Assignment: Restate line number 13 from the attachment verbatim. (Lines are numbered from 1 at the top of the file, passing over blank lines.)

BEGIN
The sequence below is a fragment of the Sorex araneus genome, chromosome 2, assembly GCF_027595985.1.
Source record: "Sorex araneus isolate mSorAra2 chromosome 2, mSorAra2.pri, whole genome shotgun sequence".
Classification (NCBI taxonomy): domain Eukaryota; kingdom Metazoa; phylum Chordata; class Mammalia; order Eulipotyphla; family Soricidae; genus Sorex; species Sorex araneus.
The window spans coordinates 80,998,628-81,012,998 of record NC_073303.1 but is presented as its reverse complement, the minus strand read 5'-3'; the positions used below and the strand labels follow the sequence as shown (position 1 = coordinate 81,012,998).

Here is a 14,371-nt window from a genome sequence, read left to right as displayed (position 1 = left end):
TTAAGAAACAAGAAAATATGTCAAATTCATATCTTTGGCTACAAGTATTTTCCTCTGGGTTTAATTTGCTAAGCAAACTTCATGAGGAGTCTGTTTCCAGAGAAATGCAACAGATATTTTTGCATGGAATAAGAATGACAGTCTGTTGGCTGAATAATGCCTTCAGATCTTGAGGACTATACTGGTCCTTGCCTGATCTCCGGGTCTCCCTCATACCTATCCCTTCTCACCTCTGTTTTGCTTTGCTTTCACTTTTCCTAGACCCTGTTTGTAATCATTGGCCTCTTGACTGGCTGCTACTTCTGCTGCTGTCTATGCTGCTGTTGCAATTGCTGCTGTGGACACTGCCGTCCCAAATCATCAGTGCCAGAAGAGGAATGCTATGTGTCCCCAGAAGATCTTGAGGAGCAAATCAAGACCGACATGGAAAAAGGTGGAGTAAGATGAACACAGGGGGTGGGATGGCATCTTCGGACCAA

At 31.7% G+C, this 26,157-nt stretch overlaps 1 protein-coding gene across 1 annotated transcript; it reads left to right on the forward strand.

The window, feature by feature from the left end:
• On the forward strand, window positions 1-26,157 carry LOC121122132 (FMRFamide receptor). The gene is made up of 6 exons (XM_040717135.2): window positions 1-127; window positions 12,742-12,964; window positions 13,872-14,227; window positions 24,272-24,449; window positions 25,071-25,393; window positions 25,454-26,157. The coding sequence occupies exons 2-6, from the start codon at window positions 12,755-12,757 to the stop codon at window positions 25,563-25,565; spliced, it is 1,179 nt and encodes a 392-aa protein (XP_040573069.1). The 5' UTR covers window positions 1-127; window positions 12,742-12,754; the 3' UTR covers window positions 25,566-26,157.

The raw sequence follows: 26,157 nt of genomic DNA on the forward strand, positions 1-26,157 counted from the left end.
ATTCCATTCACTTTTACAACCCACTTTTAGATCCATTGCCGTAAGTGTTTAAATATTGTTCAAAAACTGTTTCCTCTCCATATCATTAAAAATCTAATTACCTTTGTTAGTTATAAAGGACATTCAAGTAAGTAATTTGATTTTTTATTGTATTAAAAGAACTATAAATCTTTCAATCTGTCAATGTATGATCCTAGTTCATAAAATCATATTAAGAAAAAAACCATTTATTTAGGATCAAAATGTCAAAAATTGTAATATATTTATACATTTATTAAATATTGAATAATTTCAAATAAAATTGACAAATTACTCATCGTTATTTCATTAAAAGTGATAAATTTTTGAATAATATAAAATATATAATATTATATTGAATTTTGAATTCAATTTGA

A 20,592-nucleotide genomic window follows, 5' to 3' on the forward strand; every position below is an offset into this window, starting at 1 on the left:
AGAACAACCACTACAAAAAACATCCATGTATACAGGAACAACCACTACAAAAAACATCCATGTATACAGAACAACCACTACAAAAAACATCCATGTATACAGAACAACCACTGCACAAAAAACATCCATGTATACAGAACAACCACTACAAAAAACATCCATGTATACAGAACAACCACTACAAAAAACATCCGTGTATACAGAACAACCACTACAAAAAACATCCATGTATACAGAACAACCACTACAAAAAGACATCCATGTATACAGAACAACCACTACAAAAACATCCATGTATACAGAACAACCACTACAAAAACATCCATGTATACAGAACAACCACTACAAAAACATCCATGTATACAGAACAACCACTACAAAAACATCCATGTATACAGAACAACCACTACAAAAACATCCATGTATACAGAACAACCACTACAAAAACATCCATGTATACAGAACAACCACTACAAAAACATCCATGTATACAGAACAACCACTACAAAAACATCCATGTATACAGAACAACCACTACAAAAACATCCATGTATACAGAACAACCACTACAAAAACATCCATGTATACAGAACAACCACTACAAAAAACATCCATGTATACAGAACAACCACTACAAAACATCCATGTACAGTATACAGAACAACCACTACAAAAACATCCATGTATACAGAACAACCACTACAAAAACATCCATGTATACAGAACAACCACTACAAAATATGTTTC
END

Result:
AGAACAACCACTACAAAAAACATCCATGTATACAGGAACAACCACTACAAAAAACATCCATGTATACAGAACAACCACTACAAAAAACATCCATGTATACAGAACAACCACTGCACAAAAAACATCCATGTATACAGAACAACCACTACAAAAAACATCCATGTATACAGAACAACCACTACAAAAAACATCCGTGTATACAGAACAACCACTACAAAAAACATCCATGTATACAGAACAACCACTACAAAAAGACATCCATGTATACAGAACAACCACTACAAAAACATCCATGTATACAGAACAACCACTACAAAAACATCCATGTATACAGAACAACCACTACAAAAACATCCATGTATACAGAACAACCACTACAAAAACATCCATGTATACAGAACAACCACTACAAAAACATCCATGTATACAGAACAACCACTACAAAAACATCCATGTATACAGAACAACCACTACAAAAACATCCATGTATACAGAACAACCACTACAAAAACATCCATGTATACAGAACAACCACTACAAAAACATCCATGTATACAGAACAACCACTACAAAAACATCCATGTATACAGAACAACCACTACAAAAAACATCCATGTATACAGAACAACCACTACAAAACATCCATGTACAGTATACAGAACAACCACTACAAAAACATCCATGTATACAGAACAACCACTACAAAAACATCCATGTATACAGAACAACCACTACAAAATATGTTTC